Special Feature: Justice in Indian Country
American Indian and Alaska Native communities have long had formal and informal law enforcement systems to protect their people. But since the 1800s, when American Indians were relocated onto reservations, they have experienced high crime rates and inconsistent legal protections.
Studies have shown that more than 80 percent of adults in Indian Country have experienced some form of violence in their lifetime. The high rates of crime are, in part, due to changes in state and federal law, jurisdictional misunderstandings by local or state law enforcement, and a lack of financial resources for law enforcement.
Native American and Alaska Native survivors of crime and abuse face additional barriers that can include navigating a complicated system that includes federal, state, tribal, and private actors; identifying services available on and off the reservation; and encountering gaps in services that meet their unique needs.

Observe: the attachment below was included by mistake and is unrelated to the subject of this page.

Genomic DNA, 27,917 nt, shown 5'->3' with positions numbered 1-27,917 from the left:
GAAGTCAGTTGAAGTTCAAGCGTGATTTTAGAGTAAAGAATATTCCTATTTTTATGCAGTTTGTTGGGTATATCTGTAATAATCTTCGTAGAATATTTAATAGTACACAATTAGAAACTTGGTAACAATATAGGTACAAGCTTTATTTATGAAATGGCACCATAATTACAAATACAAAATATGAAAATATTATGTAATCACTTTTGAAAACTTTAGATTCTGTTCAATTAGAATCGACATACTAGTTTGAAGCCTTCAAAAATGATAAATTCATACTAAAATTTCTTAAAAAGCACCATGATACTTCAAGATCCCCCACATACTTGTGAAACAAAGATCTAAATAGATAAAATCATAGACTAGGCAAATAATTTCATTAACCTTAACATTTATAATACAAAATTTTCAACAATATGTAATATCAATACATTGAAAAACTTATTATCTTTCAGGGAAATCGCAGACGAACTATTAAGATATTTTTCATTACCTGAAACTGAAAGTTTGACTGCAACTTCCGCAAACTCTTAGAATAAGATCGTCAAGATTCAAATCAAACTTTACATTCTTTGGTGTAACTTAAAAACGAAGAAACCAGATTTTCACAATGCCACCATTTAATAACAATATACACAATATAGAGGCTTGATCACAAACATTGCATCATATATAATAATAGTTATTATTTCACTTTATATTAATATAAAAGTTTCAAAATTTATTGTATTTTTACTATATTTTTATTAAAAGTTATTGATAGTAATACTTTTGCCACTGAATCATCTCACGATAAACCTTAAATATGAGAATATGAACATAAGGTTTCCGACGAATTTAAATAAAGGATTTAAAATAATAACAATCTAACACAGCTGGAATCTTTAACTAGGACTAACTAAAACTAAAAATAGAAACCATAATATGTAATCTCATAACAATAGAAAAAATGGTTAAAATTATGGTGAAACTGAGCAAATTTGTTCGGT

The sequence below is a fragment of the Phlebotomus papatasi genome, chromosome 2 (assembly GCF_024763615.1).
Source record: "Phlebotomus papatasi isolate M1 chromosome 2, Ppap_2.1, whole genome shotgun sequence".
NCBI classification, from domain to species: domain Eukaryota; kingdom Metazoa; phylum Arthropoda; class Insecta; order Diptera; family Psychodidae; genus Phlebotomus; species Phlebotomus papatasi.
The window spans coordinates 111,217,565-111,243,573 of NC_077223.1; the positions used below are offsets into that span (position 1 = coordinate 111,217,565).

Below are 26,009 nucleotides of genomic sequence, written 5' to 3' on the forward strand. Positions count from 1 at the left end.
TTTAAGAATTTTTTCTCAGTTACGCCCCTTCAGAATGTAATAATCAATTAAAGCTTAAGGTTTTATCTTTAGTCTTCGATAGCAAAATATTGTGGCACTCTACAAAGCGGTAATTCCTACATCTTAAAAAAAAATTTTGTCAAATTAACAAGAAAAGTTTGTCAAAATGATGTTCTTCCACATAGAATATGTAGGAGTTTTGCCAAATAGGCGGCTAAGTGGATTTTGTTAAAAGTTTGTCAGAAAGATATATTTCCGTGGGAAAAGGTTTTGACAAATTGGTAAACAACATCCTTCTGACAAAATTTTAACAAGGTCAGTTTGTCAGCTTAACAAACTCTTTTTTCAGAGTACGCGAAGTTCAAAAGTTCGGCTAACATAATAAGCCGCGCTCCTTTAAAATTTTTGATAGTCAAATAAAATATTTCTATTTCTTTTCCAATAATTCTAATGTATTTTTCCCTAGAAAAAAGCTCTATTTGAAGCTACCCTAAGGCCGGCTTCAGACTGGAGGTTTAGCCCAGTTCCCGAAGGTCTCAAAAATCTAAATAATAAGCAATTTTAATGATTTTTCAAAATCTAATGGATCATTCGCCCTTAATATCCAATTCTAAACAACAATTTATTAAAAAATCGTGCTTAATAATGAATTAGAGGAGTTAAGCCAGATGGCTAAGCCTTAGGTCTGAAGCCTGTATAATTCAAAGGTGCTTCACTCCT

With these high rates of violence among adults, youth in Indian Country are also at risk. Native youth are 2.5 times more likely to experience trauma compared to their non-Native peers. Native youth also experience posttraumatic stress disorder at a rate of 22 percent, triple the rate of the general population.
Additionally, tribal youth are more likely than their white peers to be arrested, adjudicated, and incarcerated in juvenile justice systems across the United States.
For women in Indian Country, the prevalence of intimate partner abuse is substantial. Research from the National Institute of Justice shows that American Indian and Alaska Native women are significantly more likely than others to experience stalking and physical violence by an intimate partner. These women are also at a higher risk of being a victim of psychological aggression by a partner.
Across Indian Country, tribal services for crime victims vary widely. These services are sometimes located within tribal organizations that serve women and children, promote child and family welfare, and sponsor tribal community-based programming that focuses on safety and accountability. There are also tribes that sponsor coalitions to address violence against women and children and provide victim assistance services.
To learn more, see the below pages for information and resources produced or sponsored by the Office of Justice Programs and other federal agencies: